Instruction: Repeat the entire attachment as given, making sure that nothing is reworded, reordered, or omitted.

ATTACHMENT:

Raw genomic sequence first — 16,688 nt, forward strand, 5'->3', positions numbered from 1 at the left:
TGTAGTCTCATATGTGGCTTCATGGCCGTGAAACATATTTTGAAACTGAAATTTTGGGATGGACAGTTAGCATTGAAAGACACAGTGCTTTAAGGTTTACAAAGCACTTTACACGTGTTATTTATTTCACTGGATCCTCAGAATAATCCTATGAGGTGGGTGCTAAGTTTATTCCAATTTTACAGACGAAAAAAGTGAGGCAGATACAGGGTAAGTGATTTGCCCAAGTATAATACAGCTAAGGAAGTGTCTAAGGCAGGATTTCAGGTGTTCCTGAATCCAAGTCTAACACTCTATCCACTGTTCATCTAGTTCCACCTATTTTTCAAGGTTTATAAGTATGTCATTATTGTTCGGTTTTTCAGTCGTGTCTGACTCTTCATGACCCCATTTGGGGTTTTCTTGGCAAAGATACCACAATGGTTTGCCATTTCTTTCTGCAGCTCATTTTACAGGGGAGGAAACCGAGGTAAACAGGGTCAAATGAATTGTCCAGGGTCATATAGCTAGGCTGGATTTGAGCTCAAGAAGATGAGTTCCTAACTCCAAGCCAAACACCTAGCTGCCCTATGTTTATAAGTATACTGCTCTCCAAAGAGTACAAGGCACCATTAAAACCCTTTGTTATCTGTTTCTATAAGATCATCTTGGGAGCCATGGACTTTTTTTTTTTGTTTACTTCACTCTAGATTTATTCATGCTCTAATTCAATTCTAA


Raw genomic sequence first — 16,688 nt, forward strand, 5'->3', positions numbered from 1 at the left:
TGTAGTCTCATATGTGGCTTCATGGCCGTGAAACATATTTTGAAACTGAAATTTTGGGATGGACAGTTAGCATTGAAAGACACAGTGCTTTAAGGTTTACAAAGCACTTTACACGTGTTATTTATTTCACTGGATCCTCAGAATAATCCTATGAGGTGGGTGCTAAGTTTATTCCAATTTTACAGACGAAAAAAGTGAGGCAGATACAGGGTAAGTGATTTGCCCAAGTATAATACAGCTAAGGAAGTGTCTAAGGCAGGATTTCAGGTGTTCCTGAATCCAAGTCTAACACTCTATCCACTGTTCATCTAGTTCCACCTATTTTTCAAGGTTTATAAGTATGTCATTATTGTTCGGTTTTTCAGTCGTGTCTGACTCTTCATGACCCCATTTGGGGTTTTCTTGGCAAAGATACCACAATGGTTTGCCATTTCTTTCTGCAGCTCATTTTACAGGGGAGGAAACCGAGGTAAACAGGGTCAAATGAATTGTCCAGGGTCATATAGCTAGGCTGGATTTGAGCTCAAGAAGATGAGTTCCTAACTCCAAGCCAAACACCTAGCTGCCCTATGTTTATAAGTATACTGCTCTCCAAAGAGTACAAGGCACCATTAAAACCCTTTGTTATCTGTTTCTATAAGATCATCTTGGGAGCCATGGACTTTTTTTTTTTGTTTACTTCACTCTAGATTTATTCATGCTCTAATTCAATTCTAA